Thursday, November 8, 2012

Difficulties with the Common Core

The Common Core has once again come to my attention, giving me an opportunity to do clarify my thoughts by writing them out. I'm not sure that this is drastically different than what I have written previously, but here goes.

One difficulty with the common core is that it sets a ceiling - this is what you have to know and no more. Many students will struggle to reach that ceiling, while many others are already operating well above the ceiling. Like it or not, the test is on the ceiling, not on anything above it. This ceiling is supposed to be what demonstrates that all high school students will be ready for college when they graduate. Given the wide array of abilities that are present in any population, it is logical (at least to me) that the ceiling won't be very high, otherwise there would be those who couldn't possibly reach it. This is where the "dumbing down" phraseology comes into play. If the ceiling of such a standard is low and the "gold standard" of the SAT is adjusted so that all who pass high school will do well on the SAT, then it stands to reason that the SAT would have to be less difficult than it is presently. At the same time, the opportunities for those who operate above the ceiling are expected to dry up as funding is re-directed towards those who need help reaching a ceiling that is perhaps too high for them.

Another difficulty with the common core is that it's goal is to homogenize the education of Americans. To have everyone know the same facts and think in the same way is not education to me. Professional educators often say that the goal of education is to teach students to think, yet they persist on testing a defined set of information in a limited manner. Most of us who homeschool are very individualistic thinkers - we chose to homeschool because the status quo wasn't acceptable to us, whatever our individual reason were. It is due to that sense of individuality, the ability to tailor a students education to their needs & interests, that many of us are not at all interested in the Common Core.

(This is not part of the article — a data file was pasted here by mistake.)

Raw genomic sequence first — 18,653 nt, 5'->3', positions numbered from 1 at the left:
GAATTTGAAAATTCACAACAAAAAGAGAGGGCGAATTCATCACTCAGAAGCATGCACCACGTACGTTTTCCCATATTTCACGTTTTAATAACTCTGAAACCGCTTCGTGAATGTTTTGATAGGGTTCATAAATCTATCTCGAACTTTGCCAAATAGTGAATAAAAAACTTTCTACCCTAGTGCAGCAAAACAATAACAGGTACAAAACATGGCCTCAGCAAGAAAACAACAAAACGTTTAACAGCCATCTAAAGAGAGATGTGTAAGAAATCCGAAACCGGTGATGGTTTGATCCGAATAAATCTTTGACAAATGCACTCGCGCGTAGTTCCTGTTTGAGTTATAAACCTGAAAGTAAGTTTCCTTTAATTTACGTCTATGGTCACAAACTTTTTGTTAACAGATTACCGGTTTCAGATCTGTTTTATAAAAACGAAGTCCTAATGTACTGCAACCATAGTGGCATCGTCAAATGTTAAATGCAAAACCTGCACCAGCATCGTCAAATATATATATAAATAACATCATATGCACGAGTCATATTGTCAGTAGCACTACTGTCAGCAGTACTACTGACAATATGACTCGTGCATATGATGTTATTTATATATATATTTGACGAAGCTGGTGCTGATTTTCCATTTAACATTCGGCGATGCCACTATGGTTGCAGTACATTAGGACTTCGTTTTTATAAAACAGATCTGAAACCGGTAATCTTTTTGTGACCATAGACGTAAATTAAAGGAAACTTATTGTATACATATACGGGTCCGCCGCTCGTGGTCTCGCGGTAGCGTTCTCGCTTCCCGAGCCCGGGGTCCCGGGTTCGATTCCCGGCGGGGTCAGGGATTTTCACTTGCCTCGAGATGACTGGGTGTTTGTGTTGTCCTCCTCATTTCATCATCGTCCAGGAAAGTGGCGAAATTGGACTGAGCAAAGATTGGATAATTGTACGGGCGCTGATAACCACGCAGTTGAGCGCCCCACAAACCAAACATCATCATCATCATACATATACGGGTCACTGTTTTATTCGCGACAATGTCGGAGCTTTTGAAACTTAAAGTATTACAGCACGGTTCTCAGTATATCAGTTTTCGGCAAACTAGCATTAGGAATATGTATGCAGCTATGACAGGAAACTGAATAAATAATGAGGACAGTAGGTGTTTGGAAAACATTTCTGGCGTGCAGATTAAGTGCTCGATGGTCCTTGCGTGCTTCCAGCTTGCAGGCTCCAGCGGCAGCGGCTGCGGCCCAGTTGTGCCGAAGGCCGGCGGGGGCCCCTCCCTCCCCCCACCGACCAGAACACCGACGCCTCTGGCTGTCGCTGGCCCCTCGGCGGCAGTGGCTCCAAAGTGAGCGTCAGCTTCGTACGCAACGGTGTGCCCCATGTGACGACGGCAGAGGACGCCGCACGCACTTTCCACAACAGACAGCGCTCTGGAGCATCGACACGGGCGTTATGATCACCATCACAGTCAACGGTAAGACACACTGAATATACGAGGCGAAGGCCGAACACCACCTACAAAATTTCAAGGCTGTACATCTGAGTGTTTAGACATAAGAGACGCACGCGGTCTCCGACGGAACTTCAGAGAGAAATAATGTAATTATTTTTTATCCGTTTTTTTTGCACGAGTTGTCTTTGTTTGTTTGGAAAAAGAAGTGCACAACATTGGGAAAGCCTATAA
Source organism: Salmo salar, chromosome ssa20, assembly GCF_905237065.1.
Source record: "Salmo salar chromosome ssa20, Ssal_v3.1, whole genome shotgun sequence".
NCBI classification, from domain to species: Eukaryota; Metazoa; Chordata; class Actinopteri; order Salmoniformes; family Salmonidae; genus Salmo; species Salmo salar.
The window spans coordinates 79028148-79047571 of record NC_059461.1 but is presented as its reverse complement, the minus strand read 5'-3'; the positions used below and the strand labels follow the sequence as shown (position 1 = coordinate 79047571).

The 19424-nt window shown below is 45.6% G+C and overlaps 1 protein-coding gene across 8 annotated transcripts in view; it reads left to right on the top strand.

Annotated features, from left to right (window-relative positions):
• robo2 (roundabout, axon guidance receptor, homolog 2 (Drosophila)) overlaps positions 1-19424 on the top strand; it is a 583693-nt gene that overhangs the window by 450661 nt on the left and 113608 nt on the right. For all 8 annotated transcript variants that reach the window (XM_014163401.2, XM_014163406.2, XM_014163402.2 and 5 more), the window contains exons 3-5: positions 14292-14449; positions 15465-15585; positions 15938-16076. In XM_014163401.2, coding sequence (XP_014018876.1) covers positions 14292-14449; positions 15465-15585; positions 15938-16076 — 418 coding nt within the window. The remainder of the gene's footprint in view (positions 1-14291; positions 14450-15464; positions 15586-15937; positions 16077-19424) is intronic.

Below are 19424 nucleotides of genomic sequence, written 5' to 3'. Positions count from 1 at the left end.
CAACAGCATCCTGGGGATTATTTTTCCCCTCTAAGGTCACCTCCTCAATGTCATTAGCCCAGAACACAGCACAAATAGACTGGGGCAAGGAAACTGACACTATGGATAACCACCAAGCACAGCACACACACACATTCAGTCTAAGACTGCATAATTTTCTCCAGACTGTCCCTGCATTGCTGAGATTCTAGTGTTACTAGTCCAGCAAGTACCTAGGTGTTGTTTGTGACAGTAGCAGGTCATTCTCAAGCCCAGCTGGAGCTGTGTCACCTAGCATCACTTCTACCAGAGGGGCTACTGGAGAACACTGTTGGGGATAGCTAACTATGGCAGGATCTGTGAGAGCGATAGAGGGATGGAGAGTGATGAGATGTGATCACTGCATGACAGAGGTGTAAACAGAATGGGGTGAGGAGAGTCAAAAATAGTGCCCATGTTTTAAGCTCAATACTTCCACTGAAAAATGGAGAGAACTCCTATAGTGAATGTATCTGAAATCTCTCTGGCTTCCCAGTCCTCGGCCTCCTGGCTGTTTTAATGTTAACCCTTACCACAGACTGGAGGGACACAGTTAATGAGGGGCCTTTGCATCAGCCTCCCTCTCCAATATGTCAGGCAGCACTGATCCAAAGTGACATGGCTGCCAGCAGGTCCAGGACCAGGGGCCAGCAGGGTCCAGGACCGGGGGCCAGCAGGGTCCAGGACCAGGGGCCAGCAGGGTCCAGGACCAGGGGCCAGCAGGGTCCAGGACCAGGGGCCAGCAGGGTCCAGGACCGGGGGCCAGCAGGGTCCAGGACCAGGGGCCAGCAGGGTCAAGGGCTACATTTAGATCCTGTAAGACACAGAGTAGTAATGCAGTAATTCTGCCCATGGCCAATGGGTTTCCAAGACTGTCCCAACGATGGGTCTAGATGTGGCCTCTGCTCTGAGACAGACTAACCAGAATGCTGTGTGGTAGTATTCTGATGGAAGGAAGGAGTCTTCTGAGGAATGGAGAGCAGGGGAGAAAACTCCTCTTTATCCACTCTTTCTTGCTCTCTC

As one who has read a few common core plans, I have some serious concerns because the focus is on the standard, not the content. The plans go into great detail about which standard/goal/objective is being met, yet, for example, discourages teachers from giving background information on the Gettysburg Address and encourages them to tell the student that they may not understand it because it is hard?

I also expect all of the remaining underfunded technical education and fine arts departments to all but disappear, and that would be a tragedy. I, for one, would love to know that a future mechanical engineer has a grasp on how a variety of machines actually work before he/she decides to dedicate the remainder of education to the study of their design and functions. The arts are invaluable - they help you see things in a different light than you may have otherwise. They are vital to developing a sense of community as well as one's place in history. If arts education disappears, in 15 years we will see even more decreased funding for dance troupes, art museums and symphonies because no one will have been taught to appreciate it. What you don't appreciate, you don't financially support.

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